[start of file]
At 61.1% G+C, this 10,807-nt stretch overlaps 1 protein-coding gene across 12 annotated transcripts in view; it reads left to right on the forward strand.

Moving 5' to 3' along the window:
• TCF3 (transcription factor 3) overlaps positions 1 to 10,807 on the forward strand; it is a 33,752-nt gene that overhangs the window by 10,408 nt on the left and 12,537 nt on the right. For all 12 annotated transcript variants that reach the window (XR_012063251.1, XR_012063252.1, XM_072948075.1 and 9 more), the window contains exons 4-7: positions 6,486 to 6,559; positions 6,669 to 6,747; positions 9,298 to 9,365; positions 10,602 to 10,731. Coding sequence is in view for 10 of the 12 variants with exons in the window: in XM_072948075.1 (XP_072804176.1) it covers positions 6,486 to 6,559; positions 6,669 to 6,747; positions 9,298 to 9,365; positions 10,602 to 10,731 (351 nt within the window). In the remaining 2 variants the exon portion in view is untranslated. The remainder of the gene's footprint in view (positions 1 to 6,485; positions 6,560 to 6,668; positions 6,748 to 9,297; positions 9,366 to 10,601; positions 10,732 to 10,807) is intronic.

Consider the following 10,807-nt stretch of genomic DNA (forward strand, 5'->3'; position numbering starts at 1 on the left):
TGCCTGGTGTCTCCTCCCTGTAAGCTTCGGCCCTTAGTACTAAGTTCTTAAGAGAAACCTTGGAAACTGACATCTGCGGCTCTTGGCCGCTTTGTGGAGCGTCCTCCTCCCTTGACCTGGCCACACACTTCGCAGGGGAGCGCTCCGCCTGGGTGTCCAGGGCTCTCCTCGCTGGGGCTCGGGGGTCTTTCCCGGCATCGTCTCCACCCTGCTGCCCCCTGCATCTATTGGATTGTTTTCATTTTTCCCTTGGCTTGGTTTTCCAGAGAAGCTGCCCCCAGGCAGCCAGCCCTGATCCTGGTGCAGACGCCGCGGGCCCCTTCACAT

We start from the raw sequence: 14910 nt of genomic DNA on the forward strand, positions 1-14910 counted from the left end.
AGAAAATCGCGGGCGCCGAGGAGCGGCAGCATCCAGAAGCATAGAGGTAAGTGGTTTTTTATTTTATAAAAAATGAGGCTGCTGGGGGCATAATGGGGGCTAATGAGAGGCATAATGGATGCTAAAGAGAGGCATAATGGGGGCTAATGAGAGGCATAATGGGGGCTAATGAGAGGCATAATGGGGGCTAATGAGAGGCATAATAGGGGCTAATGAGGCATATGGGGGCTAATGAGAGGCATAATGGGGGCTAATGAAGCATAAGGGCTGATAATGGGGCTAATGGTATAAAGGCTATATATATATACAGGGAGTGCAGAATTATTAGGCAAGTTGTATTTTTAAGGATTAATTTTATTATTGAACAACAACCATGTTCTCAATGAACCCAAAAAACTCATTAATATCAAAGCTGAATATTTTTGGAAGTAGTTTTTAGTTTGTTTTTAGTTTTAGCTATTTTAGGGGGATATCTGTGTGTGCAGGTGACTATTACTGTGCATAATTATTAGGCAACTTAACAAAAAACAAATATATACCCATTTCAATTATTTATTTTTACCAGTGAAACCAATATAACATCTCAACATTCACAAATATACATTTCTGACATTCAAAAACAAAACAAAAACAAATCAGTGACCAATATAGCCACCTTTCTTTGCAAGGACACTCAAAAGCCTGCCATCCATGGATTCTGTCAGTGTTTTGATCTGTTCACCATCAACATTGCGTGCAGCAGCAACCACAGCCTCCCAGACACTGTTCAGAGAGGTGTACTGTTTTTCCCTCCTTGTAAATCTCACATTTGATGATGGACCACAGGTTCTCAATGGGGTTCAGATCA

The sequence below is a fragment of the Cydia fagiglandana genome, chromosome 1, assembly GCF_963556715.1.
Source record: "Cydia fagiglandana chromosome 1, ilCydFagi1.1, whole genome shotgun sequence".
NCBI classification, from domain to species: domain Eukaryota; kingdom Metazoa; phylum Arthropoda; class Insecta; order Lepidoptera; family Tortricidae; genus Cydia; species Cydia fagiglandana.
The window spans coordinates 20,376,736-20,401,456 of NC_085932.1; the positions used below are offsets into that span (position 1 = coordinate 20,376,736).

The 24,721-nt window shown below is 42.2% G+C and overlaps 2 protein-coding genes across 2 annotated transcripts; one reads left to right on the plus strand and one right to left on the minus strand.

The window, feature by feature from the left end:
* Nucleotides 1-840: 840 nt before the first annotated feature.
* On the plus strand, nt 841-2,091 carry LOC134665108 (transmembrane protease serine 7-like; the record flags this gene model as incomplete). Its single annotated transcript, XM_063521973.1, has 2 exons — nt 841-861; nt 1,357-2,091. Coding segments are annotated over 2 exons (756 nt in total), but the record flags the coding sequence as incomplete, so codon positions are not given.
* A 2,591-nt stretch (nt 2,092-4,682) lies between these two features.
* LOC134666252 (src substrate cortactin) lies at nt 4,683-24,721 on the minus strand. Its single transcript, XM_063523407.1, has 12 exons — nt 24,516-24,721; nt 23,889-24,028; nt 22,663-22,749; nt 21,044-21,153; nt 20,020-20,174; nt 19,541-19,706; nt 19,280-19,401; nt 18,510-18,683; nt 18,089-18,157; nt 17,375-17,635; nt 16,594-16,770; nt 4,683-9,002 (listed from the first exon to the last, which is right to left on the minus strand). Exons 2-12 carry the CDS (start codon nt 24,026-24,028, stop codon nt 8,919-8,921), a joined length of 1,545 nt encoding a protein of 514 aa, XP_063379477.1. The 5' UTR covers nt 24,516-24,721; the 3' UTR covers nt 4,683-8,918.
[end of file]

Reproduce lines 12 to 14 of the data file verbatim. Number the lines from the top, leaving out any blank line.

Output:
The 24,721-nt window shown below is 42.2% G+C and overlaps 2 protein-coding genes across 2 annotated transcripts; one reads left to right on the plus strand and one right to left on the minus strand.

The window, feature by feature from the left end:
* Nucleotides 1-840: 840 nt before the first annotated feature.